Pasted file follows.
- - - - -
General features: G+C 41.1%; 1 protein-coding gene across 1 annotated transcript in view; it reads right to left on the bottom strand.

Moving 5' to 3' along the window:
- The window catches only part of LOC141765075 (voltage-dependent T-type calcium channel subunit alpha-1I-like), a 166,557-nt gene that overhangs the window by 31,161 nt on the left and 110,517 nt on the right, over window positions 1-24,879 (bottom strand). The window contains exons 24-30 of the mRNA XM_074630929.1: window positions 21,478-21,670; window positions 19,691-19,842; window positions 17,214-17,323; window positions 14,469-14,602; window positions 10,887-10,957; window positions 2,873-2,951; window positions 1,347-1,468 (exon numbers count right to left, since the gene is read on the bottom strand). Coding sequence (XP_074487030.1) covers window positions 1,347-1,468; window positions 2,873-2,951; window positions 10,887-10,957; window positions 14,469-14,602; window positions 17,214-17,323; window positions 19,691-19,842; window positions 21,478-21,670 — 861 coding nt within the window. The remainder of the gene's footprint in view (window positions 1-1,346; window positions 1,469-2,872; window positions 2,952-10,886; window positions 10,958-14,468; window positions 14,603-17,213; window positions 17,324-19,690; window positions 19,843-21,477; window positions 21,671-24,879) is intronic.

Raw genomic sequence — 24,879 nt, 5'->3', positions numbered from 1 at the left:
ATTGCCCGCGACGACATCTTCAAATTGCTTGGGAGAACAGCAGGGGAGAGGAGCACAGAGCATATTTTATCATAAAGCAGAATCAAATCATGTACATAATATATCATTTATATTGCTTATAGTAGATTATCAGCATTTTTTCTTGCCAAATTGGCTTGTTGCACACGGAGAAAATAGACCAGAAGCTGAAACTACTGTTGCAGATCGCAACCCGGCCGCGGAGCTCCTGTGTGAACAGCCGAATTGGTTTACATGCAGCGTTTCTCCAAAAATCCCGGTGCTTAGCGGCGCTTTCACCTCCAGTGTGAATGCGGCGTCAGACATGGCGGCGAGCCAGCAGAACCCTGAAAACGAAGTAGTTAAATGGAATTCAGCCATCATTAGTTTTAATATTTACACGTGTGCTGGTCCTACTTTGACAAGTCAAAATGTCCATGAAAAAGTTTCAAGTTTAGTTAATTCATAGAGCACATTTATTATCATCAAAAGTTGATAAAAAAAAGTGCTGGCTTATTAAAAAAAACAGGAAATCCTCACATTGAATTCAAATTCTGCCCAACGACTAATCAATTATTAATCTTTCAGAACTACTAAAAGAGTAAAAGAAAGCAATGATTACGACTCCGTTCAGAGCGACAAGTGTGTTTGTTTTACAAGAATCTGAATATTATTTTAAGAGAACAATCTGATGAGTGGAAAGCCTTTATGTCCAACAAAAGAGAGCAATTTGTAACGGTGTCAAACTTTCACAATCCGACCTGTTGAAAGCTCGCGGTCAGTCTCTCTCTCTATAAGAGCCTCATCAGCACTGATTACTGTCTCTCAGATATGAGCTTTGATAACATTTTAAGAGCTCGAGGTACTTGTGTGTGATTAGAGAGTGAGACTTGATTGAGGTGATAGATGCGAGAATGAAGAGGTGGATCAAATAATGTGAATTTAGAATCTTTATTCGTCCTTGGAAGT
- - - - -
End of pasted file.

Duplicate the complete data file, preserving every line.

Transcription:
General features: G+C 41.1%; 1 protein-coding gene across 1 annotated transcript in view; it reads right to left on the bottom strand.

Moving 5' to 3' along the window:
- The window catches only part of LOC141765075 (voltage-dependent T-type calcium channel subunit alpha-1I-like), a 166,557-nt gene that overhangs the window by 31,161 nt on the left and 110,517 nt on the right, over window positions 1-24,879 (bottom strand). The window contains exons 24-30 of the mRNA XM_074630929.1: window positions 21,478-21,670; window positions 19,691-19,842; window positions 17,214-17,323; window positions 14,469-14,602; window positions 10,887-10,957; window positions 2,873-2,951; window positions 1,347-1,468 (exon numbers count right to left, since the gene is read on the bottom strand). Coding sequence (XP_074487030.1) covers window positions 1,347-1,468; window positions 2,873-2,951; window positions 10,887-10,957; window positions 14,469-14,602; window positions 17,214-17,323; window positions 19,691-19,842; window positions 21,478-21,670 — 861 coding nt within the window. The remainder of the gene's footprint in view (window positions 1-1,346; window positions 1,469-2,872; window positions 2,952-10,886; window positions 10,958-14,468; window positions 14,603-17,213; window positions 17,324-19,690; window positions 19,843-21,477; window positions 21,671-24,879) is intronic.

Raw genomic sequence — 24,879 nt, 5'->3', positions numbered from 1 at the left:
ATTGCCCGCGACGACATCTTCAAATTGCTTGGGAGAACAGCAGGGGAGAGGAGCACAGAGCATATTTTATCATAAAGCAGAATCAAATCATGTACATAATATATCATTTATATTGCTTATAGTAGATTATCAGCATTTTTTCTTGCCAAATTGGCTTGTTGCACACGGAGAAAATAGACCAGAAGCTGAAACTACTGTTGCAGATCGCAACCCGGCCGCGGAGCTCCTGTGTGAACAGCCGAATTGGTTTACATGCAGCGTTTCTCCAAAAATCCCGGTGCTTAGCGGCGCTTTCACCTCCAGTGTGAATGCGGCGTCAGACATGGCGGCGAGCCAGCAGAACCCTGAAAACGAAGTAGTTAAATGGAATTCAGCCATCATTAGTTTTAATATTTACACGTGTGCTGGTCCTACTTTGACAAGTCAAAATGTCCATGAAAAAGTTTCAAGTTTAGTTAATTCATAGAGCACATTTATTATCATCAAAAGTTGATAAAAAAAAGTGCTGGCTTATTAAAAAAAACAGGAAATCCTCACATTGAATTCAAATTCTGCCCAACGACTAATCAATTATTAATCTTTCAGAACTACTAAAAGAGTAAAAGAAAGCAATGATTACGACTCCGTTCAGAGCGACAAGTGTGTTTGTTTTACAAGAATCTGAATATTATTTTAAGAGAACAATCTGATGAGTGGAAAGCCTTTATGTCCAACAAAAGAGAGCAATTTGTAACGGTGTCAAACTTTCACAATCCGACCTGTTGAAAGCTCGCGGTCAGTCTCTCTCTCTATAAGAGCCTCATCAGCACTGATTACTGTCTCTCAGATATGAGCTTTGATAACATTTTAAGAGCTCGAGGTACTTGTGTGTGATTAGAGAGTGAGACTTGATTGAGGTGATAGATGCGAGAATGAAGAGGTGGATCAAATAATGTGAATTTAGAATCTTTATTCGTCCTTGGAAGT